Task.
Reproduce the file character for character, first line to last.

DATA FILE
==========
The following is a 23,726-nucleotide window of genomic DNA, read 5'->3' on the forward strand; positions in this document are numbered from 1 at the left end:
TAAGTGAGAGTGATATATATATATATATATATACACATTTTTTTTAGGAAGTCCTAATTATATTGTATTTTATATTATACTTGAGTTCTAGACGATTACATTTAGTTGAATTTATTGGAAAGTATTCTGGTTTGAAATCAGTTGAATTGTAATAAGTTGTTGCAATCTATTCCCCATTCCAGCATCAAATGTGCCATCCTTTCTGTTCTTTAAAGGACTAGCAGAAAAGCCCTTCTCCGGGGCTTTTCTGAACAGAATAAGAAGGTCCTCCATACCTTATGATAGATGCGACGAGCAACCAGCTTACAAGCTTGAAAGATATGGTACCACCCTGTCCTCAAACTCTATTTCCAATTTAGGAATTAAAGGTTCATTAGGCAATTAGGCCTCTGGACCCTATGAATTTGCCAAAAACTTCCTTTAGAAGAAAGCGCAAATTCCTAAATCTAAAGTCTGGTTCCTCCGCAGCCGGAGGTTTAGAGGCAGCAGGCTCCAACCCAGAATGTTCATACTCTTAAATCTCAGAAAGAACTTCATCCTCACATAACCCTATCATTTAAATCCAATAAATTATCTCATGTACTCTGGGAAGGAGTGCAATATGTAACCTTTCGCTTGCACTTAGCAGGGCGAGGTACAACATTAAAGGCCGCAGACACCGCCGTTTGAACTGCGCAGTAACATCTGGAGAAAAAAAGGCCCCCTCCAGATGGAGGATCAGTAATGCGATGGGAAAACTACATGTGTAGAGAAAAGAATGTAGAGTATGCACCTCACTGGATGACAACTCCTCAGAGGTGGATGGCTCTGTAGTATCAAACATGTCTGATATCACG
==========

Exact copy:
The following is a 23,726-nucleotide window of genomic DNA, read 5'->3' on the forward strand; positions in this document are numbered from 1 at the left end:
TAAGTGAGAGTGATATATATATATATATATATACACATTTTTTTTAGGAAGTCCTAATTATATTGTATTTTATATTATACTTGAGTTCTAGACGATTACATTTAGTTGAATTTATTGGAAAGTATTCTGGTTTGAAATCAGTTGAATTGTAATAAGTTGTTGCAATCTATTCCCCATTCCAGCATCAAATGTGCCATCCTTTCTGTTCTTTAAAGGACTAGCAGAAAAGCCCTTCTCCGGGGCTTTTCTGAACAGAATAAGAAGGTCCTCCATACCTTATGATAGATGCGACGAGCAACCAGCTTACAAGCTTGAAAGATATGGTACCACCCTGTCCTCAAACTCTATTTCCAATTTAGGAATTAAAGGTTCATTAGGCAATTAGGCCTCTGGACCCTATGAATTTGCCAAAAACTTCCTTTAGAAGAAAGCGCAAATTCCTAAATCTAAAGTCTGGTTCCTCCGCAGCCGGAGGTTTAGAGGCAGCAGGCTCCAACCCAGAATGTTCATACTCTTAAATCTCAGAAAGAACTTCATCCTCACATAACCCTATCATTTAAATCCAATAAATTATCTCATGTACTCTGGGAAGGAGTGCAATATGTAACCTTTCGCTTGCACTTAGCAGGGCGAGGTACAACATTAAAGGCCGCAGACACCGCCGTTTGAACTGCGCAGTAACATCTGGAGAAAAAAAGGCCCCCTCCAGATGGAGGATCAGTAATGCGATGGGAAAACTACATGTGTAGAGAAAAGAATGTAGAGTATGCACCTCACTGGATGACAACTCCTCAGAGGTGGATGGCTCTGTAGTATCAAACATGTCTGATATCACG